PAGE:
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Press Release

Six indicted for conspiracy to mail a ton of marijuana to Northeast Ohio from West Coast and launder the profits

For Immediate Release
U.S. Attorney's Office, Northern District of Ohio

Six people were indicted for their roles in a conspiracy to ship at a ton of marijuana to Ohio from Hawaii, California and Oregon, and then launder the drug profits, law enforcement officials said.

Named in the two-count indictment are: William B. Murphy, 37, of Kealakekua, Hawaii; Michael W. Spellman, 59, of Kealakekua, Hawaii; Peter Reichert, 30, of Lyndhurst; Dustin Robinson, of East Liverpool; Young Hee Park, of Broadview Heights, and So Young Park, of Kealakekua, Hawaii.

All the defendants are charged with one count of conspiracy to possess with intent to distribute 100 kilograms or more of marijuana. Murphy, Spellman and the Parks are charged with conspiracy to launder money.

According to the indictment:

Murphy grew marijuana in Hawaii and procured marijuana in Hawaii, California and Oregon and had it shipped to people in Ohio.

Spellman packaged the marijuana inside five-pound foil coffee bags, which also contained loose coffee beans, and mailed them to various addresses in Northeast Ohio, including a location in Shaker Heights. Murphy paid Spellman $100 for each package he mailed.

Reichert received packages of marijuana in Northeast Ohio, including in Chester Township, mailed from Hawaii, California and Oregon, for further distribution. Robinson received packages of marijuana in Pennsylvania mailed from Hawaii and California.

Robinson also mailed bulk cash to Spellman from East Liverpool. Murphy and Spellman had drug profits mailed to them at several post office boxes in Hawaii and California.

Young Hee Park received cash payments in Ohio from various marijuana customers and then mailed the cash to Murphy in Hawaii. Park mailed the packages containing cash from 25 different post offices in Northeast Ohio to avoid suspicion.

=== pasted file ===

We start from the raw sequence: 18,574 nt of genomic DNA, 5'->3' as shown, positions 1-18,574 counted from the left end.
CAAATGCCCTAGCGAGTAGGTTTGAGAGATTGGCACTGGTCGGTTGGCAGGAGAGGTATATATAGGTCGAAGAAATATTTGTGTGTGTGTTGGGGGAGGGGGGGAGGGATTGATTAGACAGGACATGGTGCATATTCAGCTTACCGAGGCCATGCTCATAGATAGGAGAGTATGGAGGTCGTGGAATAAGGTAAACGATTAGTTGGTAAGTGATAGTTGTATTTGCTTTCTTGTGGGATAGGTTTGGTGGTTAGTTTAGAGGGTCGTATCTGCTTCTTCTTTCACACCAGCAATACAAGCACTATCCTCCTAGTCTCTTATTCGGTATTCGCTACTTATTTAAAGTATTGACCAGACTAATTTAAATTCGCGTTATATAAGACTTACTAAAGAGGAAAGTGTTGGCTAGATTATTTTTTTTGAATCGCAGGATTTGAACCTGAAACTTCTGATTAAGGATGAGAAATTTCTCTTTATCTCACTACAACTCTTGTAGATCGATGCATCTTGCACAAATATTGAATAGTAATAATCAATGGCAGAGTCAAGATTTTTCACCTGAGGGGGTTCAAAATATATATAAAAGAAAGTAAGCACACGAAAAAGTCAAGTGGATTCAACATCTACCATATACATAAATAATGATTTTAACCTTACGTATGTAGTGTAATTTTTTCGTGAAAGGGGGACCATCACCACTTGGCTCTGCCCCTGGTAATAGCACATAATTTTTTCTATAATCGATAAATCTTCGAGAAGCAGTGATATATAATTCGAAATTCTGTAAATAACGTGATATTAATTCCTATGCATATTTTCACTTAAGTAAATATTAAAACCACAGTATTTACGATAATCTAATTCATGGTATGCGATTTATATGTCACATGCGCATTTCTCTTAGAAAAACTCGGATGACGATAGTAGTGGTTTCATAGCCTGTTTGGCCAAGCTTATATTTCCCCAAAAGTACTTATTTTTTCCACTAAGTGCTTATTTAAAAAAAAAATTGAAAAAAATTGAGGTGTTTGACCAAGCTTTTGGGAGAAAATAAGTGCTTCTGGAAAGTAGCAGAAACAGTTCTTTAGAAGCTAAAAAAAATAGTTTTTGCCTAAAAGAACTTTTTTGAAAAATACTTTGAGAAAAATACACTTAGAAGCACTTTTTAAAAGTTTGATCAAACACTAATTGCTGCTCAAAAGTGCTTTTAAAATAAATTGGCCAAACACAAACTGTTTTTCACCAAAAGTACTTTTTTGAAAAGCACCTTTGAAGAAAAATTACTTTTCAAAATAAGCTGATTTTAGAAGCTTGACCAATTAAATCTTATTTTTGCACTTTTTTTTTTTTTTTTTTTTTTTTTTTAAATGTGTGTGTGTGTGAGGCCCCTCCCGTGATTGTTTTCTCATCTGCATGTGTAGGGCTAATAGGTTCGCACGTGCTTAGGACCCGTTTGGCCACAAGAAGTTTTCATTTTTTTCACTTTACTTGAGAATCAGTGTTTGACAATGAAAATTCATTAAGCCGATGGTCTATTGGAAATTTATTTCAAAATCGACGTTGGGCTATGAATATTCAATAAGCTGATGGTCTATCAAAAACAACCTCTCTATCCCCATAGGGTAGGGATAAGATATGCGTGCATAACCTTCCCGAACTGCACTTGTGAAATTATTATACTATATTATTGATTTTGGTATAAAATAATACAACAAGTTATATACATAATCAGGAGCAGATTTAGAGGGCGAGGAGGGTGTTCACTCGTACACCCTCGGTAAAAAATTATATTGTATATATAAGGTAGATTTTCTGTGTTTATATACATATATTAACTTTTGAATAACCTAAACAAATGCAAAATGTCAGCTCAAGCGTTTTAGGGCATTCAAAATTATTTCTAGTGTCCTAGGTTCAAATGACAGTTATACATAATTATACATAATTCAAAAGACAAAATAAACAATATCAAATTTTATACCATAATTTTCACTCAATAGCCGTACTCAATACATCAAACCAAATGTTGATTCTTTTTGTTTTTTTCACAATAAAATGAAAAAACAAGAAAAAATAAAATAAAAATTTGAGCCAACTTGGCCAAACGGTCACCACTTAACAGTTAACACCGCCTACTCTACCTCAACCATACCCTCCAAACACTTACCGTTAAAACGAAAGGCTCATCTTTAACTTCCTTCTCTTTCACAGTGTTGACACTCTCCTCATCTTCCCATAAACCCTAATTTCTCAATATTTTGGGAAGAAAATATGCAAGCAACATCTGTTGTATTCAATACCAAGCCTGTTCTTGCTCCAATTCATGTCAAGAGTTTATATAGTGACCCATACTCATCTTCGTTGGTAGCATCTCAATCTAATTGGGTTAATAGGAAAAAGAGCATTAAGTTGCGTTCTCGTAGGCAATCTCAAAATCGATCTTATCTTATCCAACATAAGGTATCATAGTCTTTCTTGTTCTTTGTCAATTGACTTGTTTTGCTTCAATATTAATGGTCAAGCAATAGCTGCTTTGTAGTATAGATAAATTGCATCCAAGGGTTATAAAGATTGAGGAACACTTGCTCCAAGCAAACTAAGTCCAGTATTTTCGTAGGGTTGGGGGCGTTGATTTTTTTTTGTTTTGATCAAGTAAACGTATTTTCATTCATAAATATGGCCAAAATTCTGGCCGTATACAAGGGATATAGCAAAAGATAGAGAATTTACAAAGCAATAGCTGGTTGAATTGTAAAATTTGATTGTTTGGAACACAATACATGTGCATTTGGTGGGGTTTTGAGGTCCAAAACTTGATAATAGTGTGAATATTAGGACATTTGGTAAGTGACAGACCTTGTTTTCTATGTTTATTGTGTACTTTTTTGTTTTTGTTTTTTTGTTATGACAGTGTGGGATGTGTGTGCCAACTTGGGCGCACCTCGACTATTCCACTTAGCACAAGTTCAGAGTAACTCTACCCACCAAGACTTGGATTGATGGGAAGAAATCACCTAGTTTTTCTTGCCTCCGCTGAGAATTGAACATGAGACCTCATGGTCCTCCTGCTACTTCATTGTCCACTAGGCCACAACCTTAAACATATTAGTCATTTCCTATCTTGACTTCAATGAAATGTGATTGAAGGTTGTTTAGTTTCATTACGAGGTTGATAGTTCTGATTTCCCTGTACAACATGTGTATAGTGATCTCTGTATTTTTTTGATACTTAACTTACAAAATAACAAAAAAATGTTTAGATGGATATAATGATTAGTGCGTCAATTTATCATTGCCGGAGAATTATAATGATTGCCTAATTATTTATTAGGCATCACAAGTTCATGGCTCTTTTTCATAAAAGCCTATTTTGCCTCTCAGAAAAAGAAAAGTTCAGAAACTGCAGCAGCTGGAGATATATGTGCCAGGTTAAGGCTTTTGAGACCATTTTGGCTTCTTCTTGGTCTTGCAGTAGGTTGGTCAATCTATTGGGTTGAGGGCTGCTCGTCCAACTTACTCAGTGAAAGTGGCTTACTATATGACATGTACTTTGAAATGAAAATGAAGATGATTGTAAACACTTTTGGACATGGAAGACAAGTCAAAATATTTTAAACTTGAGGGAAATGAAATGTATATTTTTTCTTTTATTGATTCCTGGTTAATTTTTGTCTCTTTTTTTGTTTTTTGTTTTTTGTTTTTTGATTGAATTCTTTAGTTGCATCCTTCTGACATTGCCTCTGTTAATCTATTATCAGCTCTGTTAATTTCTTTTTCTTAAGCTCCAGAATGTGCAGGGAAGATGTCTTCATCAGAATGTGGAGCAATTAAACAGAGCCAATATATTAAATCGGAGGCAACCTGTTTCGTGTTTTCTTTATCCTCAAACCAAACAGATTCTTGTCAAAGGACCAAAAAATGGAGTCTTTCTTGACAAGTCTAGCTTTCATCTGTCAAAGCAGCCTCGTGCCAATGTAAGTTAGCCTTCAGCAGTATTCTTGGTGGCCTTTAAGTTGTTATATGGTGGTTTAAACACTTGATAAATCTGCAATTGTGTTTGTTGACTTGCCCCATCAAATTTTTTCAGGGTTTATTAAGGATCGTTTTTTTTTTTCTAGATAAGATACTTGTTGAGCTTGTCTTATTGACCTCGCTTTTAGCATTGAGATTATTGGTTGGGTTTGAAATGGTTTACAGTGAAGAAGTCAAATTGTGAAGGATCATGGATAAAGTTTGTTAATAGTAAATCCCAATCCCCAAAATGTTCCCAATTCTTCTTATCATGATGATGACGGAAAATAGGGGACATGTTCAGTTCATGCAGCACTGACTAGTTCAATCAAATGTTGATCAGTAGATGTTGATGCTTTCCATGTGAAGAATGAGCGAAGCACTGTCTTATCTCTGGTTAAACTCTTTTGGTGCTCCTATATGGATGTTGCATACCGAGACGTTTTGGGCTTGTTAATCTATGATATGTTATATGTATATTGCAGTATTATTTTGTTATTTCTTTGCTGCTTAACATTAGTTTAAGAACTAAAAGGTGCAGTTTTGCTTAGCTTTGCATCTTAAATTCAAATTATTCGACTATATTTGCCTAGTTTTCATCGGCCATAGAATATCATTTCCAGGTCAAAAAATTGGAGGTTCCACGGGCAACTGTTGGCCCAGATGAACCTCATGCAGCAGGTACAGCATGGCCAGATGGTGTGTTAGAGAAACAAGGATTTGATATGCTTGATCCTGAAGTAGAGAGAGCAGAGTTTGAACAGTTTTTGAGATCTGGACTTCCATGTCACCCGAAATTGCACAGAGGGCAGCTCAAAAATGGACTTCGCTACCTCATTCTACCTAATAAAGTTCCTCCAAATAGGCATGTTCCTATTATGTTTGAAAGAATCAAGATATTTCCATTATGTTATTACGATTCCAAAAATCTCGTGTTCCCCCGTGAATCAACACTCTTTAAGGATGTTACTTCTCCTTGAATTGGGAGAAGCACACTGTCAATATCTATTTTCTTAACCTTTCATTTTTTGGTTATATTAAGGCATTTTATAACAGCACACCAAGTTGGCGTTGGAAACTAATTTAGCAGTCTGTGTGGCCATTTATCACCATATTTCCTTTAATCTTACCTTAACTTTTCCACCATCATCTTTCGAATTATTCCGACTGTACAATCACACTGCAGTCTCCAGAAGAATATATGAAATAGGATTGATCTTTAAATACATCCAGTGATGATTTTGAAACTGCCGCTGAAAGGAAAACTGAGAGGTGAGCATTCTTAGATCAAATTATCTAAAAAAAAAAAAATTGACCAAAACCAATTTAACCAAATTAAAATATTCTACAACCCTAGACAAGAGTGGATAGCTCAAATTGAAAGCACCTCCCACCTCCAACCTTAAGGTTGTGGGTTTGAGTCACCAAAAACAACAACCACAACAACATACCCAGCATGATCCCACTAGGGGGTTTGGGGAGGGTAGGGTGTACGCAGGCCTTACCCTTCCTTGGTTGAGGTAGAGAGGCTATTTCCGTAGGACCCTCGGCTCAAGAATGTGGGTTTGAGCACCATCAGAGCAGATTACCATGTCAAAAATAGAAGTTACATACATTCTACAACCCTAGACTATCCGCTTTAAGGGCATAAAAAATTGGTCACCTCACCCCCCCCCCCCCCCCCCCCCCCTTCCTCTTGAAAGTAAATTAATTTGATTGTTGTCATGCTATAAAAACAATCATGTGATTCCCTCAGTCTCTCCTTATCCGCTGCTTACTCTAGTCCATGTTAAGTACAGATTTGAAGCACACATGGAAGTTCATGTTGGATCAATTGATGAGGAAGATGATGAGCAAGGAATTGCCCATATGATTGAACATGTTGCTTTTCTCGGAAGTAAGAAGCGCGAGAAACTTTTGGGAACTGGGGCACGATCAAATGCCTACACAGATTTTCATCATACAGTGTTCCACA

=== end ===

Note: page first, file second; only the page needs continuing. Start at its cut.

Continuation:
Spellman opened a bank account at Fifth Third Bank in Mentor. He and Murphy directed people in Ohio to deposit cash into the account from at least 15 different bank branches, in order to avoid detection. They used a similar arrangement with accounts opened at PNC Bank.

The defendants deposited at least $348,000 in cash into the accounts between 2014 and 2016. They used the accounts to pay for living expenses and other purchases, including airline tickets from flights between Cleveland and Hawaii totaling $40,959; drones from Drones, Inc. totaling $13,062; a greenhouse in Hawaii for $10,632; a Honda ATV for $11,170, and other purchases.

Overall, Murphy, Spellman and the other conspirators caused approximately 1,113 packages containing marijuana to be shipped to Northeast Ohio between 2014 and 2016. Additionally, they caused approximately 965 packages containing bulk cash to be mailed from Ohio to Hawaii, California and Oregon.

“This group mailed thousands of pounds of marijuana to Greater Cleveland from the West Coast and then laundered nearly $350,000 in drug profits,” U.S. Attorney Justin Herdman said. “The leaders of this conspiracy paid for a lavish lifestyle with drug money, but now it will cost them federal prison.”

“From coast to coast the IRS will take every step to ferret out those who attempt to launder the proceeds of illegal drug profits,” said Ryan L. Korner, Special Agent in Charge, IRS Criminal Investigation, Cincinnati Field Office.  “The laundering of illegal drug profits is as important and essential to drug traffickers as the very distribution of their illegal drugs.  Without these ill-gotten gains, the traffickers could not finance their organizations.”

If convicted, the defendants’ sentences will be determined by the court after review of factors unique to this case, including the defendant’s prior criminal record, if any, the defendant’s role in the offense and the characteristics of the violations.  In all cases, the sentence will not exceed the statutory maximum and, in most cases, it will be less than the maximum.

This case is being prosecuted by Assistant U.S. Attorney Aaron Howell following an investigation by the Drug Enforcement Administration, U.S. Postal Inspection Service, Internal Revenue Service and the Lake County Narcotics Agency.

An indictment is only a charge and is not evidence of guilt.  A defendant is entitled to a fair trial in which it will be the government’s burden to prove guilt beyond a reasonable doubt.


Mike Tobin

Updated November 1, 2017

Drug Trafficking